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'Winking' Star May Be Devouring Wrecked Planets

Bringing some of the mysteries of the universe a little closer to home.

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Owlscrying
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Unread post Fri Dec 22, 2017 3:44 pm

A team of U.S. astronomers studying the star RZ Piscium has found evidence suggesting its strange, unpredictable dimming episodes may be caused by vast orbiting clouds of gas and dust, the remains of one or more destroyed planets.

"Our observations show there are massive blobs of dust and gas that occasionally block the star's light and are probably spiraling into it," said Kristina Punzi, a doctoral student at the Rochester Institute of Technology (RIT) in New York and lead author of a paper describing the findings. "Although there could be other explanations, we suggest this material may have been produced by the break-up of massive orbiting bodies near the star."

RZ Piscium is located about 550 light-years away in the constellation Pisces. During its erratic dimming episodes, which can last as long as two days, the star becomes as much as 10 times fainter. It produces far more energy at infrared wavelengths than emitted by stars like our Sun, which indicates the star is surrounded by a disk of warm dust. In fact, about 8 percent of its total luminosity is in the infrared, a level matched by only a few of the thousands of nearby stars studied over the past 40 years. This implies enormous quantities of dust.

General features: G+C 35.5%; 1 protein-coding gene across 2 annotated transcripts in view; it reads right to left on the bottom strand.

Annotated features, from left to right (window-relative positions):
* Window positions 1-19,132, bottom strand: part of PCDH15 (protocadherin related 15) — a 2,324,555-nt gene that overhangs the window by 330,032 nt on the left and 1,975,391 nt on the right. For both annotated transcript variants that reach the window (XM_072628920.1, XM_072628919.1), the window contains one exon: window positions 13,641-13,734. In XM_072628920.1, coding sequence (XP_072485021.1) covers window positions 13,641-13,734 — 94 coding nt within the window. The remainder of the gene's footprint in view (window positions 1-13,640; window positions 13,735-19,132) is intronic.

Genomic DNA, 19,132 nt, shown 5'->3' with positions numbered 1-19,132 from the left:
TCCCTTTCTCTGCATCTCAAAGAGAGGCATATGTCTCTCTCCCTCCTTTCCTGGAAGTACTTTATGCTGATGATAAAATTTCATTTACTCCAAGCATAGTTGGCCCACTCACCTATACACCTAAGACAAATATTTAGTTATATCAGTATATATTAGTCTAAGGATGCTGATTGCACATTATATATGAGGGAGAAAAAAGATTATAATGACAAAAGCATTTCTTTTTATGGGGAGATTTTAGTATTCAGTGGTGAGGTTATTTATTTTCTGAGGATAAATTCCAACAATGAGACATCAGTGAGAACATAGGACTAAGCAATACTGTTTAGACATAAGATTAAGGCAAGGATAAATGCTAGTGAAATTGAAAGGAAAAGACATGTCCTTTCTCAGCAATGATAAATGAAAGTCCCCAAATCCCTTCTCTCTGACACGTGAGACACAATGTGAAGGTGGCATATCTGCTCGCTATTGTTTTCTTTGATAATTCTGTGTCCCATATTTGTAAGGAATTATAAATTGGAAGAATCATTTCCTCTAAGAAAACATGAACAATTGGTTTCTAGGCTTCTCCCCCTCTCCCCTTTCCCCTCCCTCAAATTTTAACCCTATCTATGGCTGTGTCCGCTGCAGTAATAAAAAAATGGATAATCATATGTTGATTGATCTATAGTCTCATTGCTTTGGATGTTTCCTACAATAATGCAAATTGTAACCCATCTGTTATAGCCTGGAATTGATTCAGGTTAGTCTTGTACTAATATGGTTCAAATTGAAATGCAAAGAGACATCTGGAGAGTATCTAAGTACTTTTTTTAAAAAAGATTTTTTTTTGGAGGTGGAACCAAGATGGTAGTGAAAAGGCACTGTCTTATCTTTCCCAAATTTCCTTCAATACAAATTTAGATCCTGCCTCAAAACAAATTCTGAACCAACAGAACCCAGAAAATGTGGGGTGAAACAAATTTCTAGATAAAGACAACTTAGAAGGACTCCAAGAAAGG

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Owlscrying
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Unread post Fri Dec 22, 2017 3:45 pm

Image
Credits: ESA

An illustration of the European Space Agency's (ESA) XMM-Newton X-ray observatory in orbit above Earth.

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Owlscrying
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Unread post Fri Dec 22, 2017 3:47 pm



Young stars are often prodigious X-ray sources. Observations using the European Space Agency's XMM-Newton satellite, show that RZ Piscium is, too. Its total X-ray output is roughly 1,000 times greater than our Sun's. Ground-based observations show the star's surface temperature to be about 9,600 degrees Fahrenheit (5,330 degrees Celsius), only slightly cooler than the Sun's. They also show RZ Piscium is enriched in the tell-tale element lithium, which is slowly destroyed by nuclear reactions inside stars and serves as a clock indicating the elapsed time since a star's birth.

Ground-based telescopes also reveal large amounts of dust and hydrogen-rich gas in the system, suggesting that large blobs of this material are orbiting the star and causing the brightness dips.

 

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